It only takes a few moments for Morita to dial the number, and then the phone in Mr Stark’s pocket starts ringing.
“Well now, who could that be,” Mr Stark wonders, a single eyebrow raised, and he pulls the phone out and swipes the screen. “Yes hello – I’m in a very important meeting regarding my interns, so make this call snappy,” he says into it, and Peter hears the echo of his voice coming out of Morita’s phone as Harley snorts inelegantly.
Morita puts the handset down in its cradle, expression pinched.
“There’s no need for sarcasm. I need to ensure my student’s privacy,” he says reproachfully, and Mr Stark nods earnestly.
“No, absolutely, I completely support your fact checking,” he says, putting the phone back into his pocket. “Now the question is, do you protect your student’s physical and emotional wellbeing as much as you protect their privacy?”
Morita’s face flickers with an offended frown.
“We take all matters regarding student welfare seriously here. From their security to their emotional wellbeing,” he says, and Mr Stark nods, looking pleased.
“Well, I’m glad to hear that,” he says. “So what punishments are you going to be handing out to these less-than-charming Seniors for their assault on my interns?”
The reaction is, predictably, explosive.
“Their assault?” one of the parents yelps, as Mick splutters through his bloodied nose with an outraged “He’s the one who started it!” while his father rears back and snarls “How dare you accuse –” while Dan, the one who’d tried to hit Harley in the back of the head, cries “We didn’t even do anything!”
The Seniors and their parents are a cacophony of upset – denials and offended exclamations flying from each of their mouths in a torrent.
“Bunch of babies,” Harley mutters in disgust, under his breath enough that Tony and Peter are the only ones that hear him. Mr Stark’s mouth flickers with a supressed smirk Peter makes eye contact with him behind Tony’s back with an expression that conveys his wholehearted agreement.
“If everyone would calm down,” Morita says sternly, raising his voice above the din with a volume and tone that must have been honed over years of yelling at students.
It takes a few moments, but the older boys and their parents all reluctantly subside, and once they have, Morita turns to pin a disapproving expression on Mr Stark.
“We are yet to get to the bottom of what happened, and making baseless accusations is not going to help resolve this situation,” he says reproachfully.
“They’re not baseless accusations if they’re the truth,” Harley pipes up, and honestly, Peter wants to stuff a sock in his mouth. He was the one to throw the first punch; he’s digging his hole deeper every time he speaks up.
“Young man, I believe I have already warned you that you’re on thin ice,” Morita says, sharp, and Harley opens his mouth to retort, but Mr Stark gets there first – for which Peter’s grateful, cause he doubts that whatever Harley was going to say was gonna make the hole he’s dug any shallower.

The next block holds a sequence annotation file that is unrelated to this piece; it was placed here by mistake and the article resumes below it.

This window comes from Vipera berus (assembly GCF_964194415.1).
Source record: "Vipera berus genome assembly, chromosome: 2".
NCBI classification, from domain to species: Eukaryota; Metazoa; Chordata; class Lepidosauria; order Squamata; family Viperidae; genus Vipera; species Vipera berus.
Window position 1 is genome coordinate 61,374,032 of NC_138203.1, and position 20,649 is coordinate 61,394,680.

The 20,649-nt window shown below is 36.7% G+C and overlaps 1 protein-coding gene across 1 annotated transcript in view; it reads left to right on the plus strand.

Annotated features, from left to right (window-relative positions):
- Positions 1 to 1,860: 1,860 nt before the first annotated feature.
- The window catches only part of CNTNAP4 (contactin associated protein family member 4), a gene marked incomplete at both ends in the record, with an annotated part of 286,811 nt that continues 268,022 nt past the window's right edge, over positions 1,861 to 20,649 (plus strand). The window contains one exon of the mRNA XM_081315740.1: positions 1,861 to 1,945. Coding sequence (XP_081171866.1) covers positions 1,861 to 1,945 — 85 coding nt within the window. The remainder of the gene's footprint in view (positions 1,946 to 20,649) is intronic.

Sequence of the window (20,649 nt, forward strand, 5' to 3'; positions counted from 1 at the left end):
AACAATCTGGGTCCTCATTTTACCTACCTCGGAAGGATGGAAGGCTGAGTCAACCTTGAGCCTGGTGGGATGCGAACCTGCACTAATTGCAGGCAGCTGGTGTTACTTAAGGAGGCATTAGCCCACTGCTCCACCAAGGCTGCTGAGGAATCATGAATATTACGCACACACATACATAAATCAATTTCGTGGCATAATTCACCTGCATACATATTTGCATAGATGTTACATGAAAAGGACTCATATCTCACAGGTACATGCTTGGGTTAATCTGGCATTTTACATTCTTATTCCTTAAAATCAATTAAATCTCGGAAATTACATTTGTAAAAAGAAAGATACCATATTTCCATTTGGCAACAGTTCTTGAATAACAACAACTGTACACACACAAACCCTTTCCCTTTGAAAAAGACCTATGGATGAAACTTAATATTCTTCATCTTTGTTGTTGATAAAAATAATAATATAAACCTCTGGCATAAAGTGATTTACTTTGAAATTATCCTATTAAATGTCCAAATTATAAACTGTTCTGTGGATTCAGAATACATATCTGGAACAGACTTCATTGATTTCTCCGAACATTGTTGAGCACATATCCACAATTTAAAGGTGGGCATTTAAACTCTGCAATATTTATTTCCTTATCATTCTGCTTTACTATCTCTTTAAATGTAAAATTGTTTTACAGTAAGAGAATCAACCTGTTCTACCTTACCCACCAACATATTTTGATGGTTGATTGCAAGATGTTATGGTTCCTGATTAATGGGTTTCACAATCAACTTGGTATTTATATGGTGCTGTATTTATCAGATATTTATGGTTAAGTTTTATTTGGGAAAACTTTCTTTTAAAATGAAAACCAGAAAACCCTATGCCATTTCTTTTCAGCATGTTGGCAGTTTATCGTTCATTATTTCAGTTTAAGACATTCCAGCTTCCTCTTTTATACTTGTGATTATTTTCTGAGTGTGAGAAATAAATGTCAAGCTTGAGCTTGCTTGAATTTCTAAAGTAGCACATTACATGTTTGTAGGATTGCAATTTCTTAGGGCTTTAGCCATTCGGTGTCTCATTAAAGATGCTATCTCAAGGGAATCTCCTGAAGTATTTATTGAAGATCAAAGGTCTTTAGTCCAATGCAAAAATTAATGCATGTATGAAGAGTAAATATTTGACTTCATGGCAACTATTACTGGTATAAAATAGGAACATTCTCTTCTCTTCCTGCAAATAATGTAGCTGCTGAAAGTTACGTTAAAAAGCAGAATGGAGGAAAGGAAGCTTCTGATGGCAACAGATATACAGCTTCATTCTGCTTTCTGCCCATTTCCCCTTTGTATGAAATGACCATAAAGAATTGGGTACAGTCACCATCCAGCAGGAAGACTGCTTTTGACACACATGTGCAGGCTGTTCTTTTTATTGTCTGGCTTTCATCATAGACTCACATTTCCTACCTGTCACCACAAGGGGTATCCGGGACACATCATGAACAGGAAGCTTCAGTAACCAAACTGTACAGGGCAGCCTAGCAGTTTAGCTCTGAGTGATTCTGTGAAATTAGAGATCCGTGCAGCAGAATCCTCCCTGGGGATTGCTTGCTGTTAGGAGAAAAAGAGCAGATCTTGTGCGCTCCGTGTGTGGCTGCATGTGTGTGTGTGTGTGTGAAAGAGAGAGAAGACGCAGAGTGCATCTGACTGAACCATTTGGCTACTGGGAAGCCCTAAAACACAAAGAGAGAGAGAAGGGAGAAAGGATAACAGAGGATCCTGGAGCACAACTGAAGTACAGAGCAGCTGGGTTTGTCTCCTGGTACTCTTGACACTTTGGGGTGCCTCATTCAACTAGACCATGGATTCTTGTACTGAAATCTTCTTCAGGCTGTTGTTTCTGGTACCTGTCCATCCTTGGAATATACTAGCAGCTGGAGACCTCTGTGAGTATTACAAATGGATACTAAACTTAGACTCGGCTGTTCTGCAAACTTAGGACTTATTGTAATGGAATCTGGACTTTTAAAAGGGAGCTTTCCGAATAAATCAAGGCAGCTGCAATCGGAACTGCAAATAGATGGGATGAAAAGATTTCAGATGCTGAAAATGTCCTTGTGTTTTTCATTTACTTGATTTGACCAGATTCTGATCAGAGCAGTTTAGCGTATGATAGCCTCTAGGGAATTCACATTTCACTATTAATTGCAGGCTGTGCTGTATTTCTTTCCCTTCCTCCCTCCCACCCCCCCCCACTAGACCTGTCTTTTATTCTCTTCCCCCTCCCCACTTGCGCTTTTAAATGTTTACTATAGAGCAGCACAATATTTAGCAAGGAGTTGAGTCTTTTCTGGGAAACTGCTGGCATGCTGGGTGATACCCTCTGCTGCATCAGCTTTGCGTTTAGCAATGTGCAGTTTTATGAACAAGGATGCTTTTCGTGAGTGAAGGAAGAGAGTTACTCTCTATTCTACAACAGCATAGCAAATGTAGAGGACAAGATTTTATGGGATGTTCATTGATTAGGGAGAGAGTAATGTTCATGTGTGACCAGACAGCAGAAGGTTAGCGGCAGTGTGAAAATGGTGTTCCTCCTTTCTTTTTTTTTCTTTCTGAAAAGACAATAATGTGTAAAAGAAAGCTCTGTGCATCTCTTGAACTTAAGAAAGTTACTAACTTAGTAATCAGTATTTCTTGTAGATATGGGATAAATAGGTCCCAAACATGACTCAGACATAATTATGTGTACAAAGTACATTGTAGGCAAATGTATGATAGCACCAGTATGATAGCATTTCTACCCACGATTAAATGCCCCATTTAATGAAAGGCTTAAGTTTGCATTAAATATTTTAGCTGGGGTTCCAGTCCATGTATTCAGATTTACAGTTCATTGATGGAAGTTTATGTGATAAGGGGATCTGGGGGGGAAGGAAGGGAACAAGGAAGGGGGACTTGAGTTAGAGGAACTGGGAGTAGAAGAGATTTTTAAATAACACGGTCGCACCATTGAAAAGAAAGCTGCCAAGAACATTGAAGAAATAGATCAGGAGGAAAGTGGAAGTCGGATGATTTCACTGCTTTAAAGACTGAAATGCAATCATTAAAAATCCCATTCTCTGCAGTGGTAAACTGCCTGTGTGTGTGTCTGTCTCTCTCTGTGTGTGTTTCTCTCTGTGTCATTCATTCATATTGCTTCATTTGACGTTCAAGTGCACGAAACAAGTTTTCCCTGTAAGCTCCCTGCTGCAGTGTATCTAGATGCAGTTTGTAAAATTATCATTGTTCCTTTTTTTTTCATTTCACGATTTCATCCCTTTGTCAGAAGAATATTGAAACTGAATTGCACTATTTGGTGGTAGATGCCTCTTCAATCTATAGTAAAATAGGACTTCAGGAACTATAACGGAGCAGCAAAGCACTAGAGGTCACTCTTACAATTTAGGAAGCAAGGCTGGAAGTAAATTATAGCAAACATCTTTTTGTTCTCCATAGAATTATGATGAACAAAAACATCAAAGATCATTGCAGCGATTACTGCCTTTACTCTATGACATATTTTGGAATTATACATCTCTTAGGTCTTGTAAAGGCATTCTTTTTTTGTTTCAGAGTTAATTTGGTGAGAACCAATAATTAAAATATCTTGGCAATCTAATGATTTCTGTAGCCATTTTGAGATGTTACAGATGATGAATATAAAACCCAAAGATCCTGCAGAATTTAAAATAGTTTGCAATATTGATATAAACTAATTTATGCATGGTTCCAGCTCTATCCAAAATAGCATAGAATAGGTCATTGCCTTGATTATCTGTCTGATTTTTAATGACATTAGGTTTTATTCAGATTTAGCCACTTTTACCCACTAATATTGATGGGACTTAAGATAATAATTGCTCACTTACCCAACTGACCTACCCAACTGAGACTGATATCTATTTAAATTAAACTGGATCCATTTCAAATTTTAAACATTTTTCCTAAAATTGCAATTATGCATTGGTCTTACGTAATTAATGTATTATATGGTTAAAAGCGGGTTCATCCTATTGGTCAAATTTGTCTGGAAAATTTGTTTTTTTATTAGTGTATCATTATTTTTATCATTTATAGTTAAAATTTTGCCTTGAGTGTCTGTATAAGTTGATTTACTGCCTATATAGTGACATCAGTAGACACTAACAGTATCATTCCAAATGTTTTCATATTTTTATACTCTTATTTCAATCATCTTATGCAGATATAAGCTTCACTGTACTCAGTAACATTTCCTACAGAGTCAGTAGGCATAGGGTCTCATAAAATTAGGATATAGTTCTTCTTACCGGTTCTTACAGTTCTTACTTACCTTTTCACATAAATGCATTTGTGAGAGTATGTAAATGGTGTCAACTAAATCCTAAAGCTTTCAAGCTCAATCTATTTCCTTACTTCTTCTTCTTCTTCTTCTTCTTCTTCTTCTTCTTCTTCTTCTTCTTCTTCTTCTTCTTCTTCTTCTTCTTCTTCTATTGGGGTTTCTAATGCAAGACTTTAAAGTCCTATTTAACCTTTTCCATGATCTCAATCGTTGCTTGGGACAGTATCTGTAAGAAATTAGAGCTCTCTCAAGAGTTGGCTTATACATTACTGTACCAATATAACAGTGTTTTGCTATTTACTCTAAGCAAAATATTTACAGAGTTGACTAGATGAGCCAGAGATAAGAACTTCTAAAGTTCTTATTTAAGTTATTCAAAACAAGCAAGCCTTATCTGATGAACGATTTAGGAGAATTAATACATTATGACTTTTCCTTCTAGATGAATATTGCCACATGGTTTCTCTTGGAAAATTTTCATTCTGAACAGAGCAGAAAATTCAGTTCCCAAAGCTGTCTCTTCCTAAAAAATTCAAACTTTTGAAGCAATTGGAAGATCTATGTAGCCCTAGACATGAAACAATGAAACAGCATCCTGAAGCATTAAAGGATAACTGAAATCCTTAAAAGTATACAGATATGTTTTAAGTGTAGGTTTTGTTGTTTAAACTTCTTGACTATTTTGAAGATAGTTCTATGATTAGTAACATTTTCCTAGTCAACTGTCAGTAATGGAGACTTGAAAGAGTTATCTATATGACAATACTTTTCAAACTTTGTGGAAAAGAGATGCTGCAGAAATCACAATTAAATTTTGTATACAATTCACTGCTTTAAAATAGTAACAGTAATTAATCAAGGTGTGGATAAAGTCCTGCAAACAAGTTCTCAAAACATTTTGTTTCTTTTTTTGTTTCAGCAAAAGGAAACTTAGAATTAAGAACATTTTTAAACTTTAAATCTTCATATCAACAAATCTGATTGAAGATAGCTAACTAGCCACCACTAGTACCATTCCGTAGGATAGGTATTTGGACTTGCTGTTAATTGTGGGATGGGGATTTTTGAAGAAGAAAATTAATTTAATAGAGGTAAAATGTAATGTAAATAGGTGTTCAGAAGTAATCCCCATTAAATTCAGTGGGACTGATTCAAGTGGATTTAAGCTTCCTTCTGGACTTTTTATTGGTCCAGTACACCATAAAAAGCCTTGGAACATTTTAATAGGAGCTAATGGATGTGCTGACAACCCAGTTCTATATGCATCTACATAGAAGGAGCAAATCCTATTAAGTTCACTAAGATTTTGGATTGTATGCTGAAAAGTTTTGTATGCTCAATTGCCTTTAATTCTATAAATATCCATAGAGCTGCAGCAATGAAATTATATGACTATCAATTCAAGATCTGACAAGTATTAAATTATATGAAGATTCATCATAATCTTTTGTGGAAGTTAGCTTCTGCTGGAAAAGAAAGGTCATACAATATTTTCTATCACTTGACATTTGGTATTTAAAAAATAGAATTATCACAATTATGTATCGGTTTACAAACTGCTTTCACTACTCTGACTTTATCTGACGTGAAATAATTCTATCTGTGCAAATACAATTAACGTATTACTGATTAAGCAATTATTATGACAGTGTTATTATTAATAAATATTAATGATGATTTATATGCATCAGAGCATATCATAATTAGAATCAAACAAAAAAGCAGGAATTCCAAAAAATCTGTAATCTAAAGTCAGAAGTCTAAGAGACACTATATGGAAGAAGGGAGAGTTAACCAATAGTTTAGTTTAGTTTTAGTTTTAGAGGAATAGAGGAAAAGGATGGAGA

“No, no, he’s right,” Mr Stark says, and turns an unimpressed eye over the other five boys. “From what I’ve been told, this lot were harassing my intern – just because they felt like it, apparently – and it all escalated from there. My understanding is that they’re the ones who started it.”
“As I said,” Morita replies, a bite to his voice, speaking before any of the parents can get loudly offended again. “We are yet to get to the bottom of what happened. Thus far, it’s each of their word against the other. These boys say that it was Mr Keener that started the altercation.”
“And you trust their word, do you?” Mr Stark says, eyebrow raised dubiously. “They’ve all shown themselves to be exemplary young men, I gather? No history of lying or blurred truth amongst any one of them? Certainly no history of fighting or bullying, I assume?”
The parents start making noises of offense again, but Morita speaks sharply over the lot of them.
“That kind of attitude is not helpful, Mr Stark. I’ll thank you to refrain from such comments, or you’ll have to leave the room.”
“Hey, it wasn’t a statement – I was just asking some generalised questions,” Mr Stark says, hands raised placatingly as he casts his gaze over the assembled parents. “After all, I don’t know your sons. Maybe they are pinnacles of honesty, I wouldn’t know. But I do know these boys, and I know that neither Harley or Pete would lie to me. So you’ll understand why I take their word over your lot.”
Morita sighs tiredly as the protests from the parents start back up.
“If we could get back on track, please,” he announces, using his stern teacher voice again, and strongly eyes the protesting parents until they all subside again. “Now, I’ve heard these boys’ version of events. Mr Keener, Mr Parker – please tell me your version.”
Peter speaks up, quickly and loudly enough to cut off Harley, who had also been opening his mouth.
“They cornered me after I was coming back from lunch and they started hassling me. They wouldn’t let me leave and they were saying a bunch of stuff, and it all escalated when they said something super rude that Harley heard.”
“That’s not what happened!” one of the thugs – Adam, if Peter remembers right – interjects.
Morita holds up a hand to stop any further interruptions.
“You’ve had your say – now it’s their turn,” he tells the boy sternly. He turns back to Peter. “What was it that was said, and who said it?”
“It was Mick, and – and I’m not gonna repeat it.”
“I stand by it,” Mick says stubbornly, and his father cuffs him around the head.
“You’ll hold your tongue,” General Manning says, glaring down at his son.
“So something offensive was said, then?” Morita asks, eyeing Mick shrewdly. “And it was after this that Harley punched Mick and escalated to physical violence?”